Written by Alice Munley
Lucky Cam’O! By virtue of his status as a service dog in training, he is allowed to accompany us to nearly every corner of Colorado and beyond.
Cam’O’s next adventure took him on the Pikes Peak Cog Railway to the top of Pikes Peak—an elevation of 14,110 feet. So Cam’O can now brag that he’s been to the top of the world (at least in Colorado).
As some of you may know, Colorado is famous for its “Fourteeners,” as we call them. There are 54 mountains that reach above 14,000-foot elevation and people come from all around the world to climb all 54 peaks. One of our good friends climbed all 54 more than once, one time being in the winter—a rarity. I personally have climbed one of the “Thirteeners,” but took the Cog Railway to accomplish reaching the top of my one and only Fourteener, Pikes Peak. The view is awesome—much like the view from an airplane, but in this instance, your feet are well planted on terra firma.
” I had to do some fast talking to help her understand that any service dog, including one in training, should be with their partner or handler.”
Our trip started very early in the morning with a couple hour drive from home to reach the starting point at the base of Pikes Peak where we boarded the cog railway. To begin, the young lady handling the tickets wanted to put Cam’O in a separate place behind our seats because he was a service dog in training, and she seemed to think he would be safer alone and away from us and other people. I had to do some fast talking to help her understand that any service dog, including one in training, should be with their partner or handler. If a team were to be separated, the service dog could not perform the service for which he was trained and in our case we couldn’t perform whatever training we needed to guide Cam’O as we ascended the mountain. The cog railway is different from a regular train—it ascends almost straight up the mountain, so inside the rail car, it was imperative that I be right there with Cam’O to assure him that his sliding backward was okay and just a part of his experience. The train’s engine and special traction of the cog was also noisy and jerky at times.
As the train started its trip up the mountain and approached the steeper sections, I was able to plant my feet in a manner that kept Cam’O’s body from sliding backward. He seemed very okay with that and enjoyed his hour ride to the top. There was more than enough room for him to lie down between the seats. And of course he received lots of “oohs” and “ahhs” from the other riders. We fielded many questions about Golden Retrievers and service dogs, and hopefully shared some quality information for those accompanying us on the ride to the top.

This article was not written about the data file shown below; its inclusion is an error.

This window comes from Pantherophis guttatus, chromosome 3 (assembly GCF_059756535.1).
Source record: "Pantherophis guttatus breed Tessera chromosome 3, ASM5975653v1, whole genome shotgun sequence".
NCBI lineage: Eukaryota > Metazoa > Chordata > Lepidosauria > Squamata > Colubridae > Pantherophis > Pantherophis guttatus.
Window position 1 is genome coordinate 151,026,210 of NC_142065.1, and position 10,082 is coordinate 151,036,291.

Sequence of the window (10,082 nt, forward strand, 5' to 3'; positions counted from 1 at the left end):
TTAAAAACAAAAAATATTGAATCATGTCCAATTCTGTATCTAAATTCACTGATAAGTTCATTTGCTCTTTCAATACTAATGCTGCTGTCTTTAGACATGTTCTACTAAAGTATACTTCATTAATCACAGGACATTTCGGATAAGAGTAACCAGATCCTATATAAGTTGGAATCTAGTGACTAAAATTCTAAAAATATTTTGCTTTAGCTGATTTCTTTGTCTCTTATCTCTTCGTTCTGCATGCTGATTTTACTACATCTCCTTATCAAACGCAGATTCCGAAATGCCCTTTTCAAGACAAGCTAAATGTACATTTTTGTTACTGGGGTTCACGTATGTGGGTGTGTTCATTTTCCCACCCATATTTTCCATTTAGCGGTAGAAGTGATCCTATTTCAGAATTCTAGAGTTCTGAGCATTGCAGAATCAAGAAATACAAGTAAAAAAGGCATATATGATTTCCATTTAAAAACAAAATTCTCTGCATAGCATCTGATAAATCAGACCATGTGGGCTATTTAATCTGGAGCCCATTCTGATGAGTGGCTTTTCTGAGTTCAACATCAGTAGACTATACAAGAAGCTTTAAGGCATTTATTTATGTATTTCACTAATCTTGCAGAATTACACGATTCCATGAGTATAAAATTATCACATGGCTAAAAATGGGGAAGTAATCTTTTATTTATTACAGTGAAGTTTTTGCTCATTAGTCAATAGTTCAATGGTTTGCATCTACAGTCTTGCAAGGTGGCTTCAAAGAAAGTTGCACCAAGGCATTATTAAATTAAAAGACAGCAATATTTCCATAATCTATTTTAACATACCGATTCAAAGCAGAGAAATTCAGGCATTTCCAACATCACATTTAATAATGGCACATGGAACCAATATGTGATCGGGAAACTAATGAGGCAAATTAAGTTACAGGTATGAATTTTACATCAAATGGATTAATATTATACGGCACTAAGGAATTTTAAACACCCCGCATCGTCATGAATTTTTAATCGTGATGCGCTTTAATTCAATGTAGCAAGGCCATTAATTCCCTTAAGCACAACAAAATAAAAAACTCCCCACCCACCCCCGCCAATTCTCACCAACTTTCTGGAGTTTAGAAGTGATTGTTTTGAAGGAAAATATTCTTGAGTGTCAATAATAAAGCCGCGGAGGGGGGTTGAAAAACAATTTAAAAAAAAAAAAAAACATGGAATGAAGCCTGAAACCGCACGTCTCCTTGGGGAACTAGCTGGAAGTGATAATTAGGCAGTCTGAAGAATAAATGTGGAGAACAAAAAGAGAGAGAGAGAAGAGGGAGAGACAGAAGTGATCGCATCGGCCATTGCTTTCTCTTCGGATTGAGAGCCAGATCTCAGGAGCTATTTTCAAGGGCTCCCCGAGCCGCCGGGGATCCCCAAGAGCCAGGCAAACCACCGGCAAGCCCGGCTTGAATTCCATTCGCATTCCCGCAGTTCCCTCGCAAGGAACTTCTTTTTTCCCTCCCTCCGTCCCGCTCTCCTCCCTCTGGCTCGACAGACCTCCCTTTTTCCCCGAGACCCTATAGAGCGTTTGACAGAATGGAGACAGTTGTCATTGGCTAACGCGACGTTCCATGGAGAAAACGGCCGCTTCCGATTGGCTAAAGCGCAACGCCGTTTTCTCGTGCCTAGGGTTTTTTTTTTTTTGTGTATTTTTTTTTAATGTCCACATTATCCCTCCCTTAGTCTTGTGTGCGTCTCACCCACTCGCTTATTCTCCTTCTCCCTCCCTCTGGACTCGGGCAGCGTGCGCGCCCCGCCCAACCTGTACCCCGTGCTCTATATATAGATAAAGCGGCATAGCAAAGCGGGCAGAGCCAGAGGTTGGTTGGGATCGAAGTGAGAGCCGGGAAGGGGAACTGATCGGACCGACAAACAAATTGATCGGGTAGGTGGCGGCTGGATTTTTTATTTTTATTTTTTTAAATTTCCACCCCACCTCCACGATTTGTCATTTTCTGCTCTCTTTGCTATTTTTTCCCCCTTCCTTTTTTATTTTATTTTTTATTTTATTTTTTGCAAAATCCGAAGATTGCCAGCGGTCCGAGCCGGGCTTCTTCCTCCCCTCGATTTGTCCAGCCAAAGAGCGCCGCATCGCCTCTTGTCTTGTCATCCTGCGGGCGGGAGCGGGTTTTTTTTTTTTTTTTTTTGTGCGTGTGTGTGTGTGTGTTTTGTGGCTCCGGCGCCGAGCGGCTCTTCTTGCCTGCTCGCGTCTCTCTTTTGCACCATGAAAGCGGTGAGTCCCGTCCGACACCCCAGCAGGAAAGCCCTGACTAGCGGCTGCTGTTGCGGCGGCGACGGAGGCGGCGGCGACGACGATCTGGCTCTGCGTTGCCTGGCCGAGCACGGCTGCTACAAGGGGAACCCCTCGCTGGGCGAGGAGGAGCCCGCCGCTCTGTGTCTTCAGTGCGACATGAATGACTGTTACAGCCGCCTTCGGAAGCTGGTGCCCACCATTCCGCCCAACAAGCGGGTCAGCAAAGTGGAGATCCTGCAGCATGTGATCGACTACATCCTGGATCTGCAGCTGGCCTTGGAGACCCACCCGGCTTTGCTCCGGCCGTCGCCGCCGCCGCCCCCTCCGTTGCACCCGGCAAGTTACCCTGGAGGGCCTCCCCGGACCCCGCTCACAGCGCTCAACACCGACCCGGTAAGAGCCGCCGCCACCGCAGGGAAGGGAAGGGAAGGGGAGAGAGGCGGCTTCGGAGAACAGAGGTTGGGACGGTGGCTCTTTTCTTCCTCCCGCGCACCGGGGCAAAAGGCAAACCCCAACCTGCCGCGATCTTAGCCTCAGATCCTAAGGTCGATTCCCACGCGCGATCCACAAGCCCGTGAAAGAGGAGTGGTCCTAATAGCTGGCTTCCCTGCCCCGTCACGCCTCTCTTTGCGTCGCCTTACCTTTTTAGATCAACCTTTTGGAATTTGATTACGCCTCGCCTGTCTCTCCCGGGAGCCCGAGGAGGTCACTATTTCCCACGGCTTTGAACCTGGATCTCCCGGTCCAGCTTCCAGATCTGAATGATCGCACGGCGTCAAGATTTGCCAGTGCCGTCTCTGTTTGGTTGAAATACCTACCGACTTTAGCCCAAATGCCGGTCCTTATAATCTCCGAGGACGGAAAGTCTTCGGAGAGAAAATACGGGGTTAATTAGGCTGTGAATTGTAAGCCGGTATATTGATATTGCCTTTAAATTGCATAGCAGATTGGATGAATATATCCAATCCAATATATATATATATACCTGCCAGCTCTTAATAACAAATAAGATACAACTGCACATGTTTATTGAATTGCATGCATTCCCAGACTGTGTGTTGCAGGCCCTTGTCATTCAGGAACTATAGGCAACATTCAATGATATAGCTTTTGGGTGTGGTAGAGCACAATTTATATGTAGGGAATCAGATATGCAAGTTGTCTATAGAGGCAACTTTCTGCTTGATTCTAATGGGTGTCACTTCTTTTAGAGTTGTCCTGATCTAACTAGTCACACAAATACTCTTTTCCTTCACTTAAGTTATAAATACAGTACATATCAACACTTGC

From our perspective (not Cam’O’s as he was mostly sleeping soundly on the floor of the rail car), we were treated to awesome views of waterfalls, wildlife, mountain lakes, and gorgeous scenery within the trees and then above timberline as we approached the summit. Incredible!
“Cam’O? He had no worries with his thick curly white coat of hair and appeared totally unfazed by the cold temperatures or the wind.”
Once we arrived at the summit, the cold air began to filter into the warm cog rail car. No snow on the ground as we stepped outside. Temperatures were far below comfortable for a July day in Colorado. Time to cover up with a warm jacket or sweatshirt. Mix a little wind into the equation and that cold temperature settles deep into your bones. Cam’O? He had no worries with his thick curly white coat of hair and appeared totally unfazed by the cold temperatures or the wind.
After taking in the awesome scenery from the summit we took time to view the monument erected there to Kathryn Lee Bates, who wrote a poem after viewing and visiting Pikes Peak in 1893. Her poem was later put to music and became “America the Beautiful.” Looking to escape the cold, winter-like temperatures and wind, we headed inside to the warmth and comfort of the Summit House, where hot chocolate, coffee, freshly baked warm donuts, and the usual tourist gift shop awaited interested visitors.
Our time at the summit was limited, as the cog rail train cars are on a daily schedule. They have to provide multiple trips to the top for the many tourists awaiting their turn to board the cog cars and experience this magnificent mountain and its awesome 360 degree view, from the tippy, tippy top.
Because our train car was the first up the mountain that day, we saw no other train cars on our ride up. However, the train passes near the toll road highway that runs to the summit. This road to the top is famous for the annual Pikes Peak International Hill Climb held annually. As we moved slowly down the mountain, we passed two other cog railway cars on their trip to the top. There are pull-out locations along the route that allow for the railcars to pass one another. We enjoyed another beautiful ride as we took in more wildlife and unequaled awesome scenery above timberline. Crowds had gathered now at the base of the mountain’s departure point, so Cam’O’s final challenge of the day was to calmly work his way through the shoulder-to-shoulder crowd as we found our way to the parking area and loaded up for our drive home
After Cam’O’s several-hour excursion for the opportunity to reach new heights on Pikes Peak, we returned home. He excitedly greeted his pals, ready for a little play time, even after all the excitement of his ride to the top of Pikes Peak on the cog railway. Puppies never seem to lose their energy.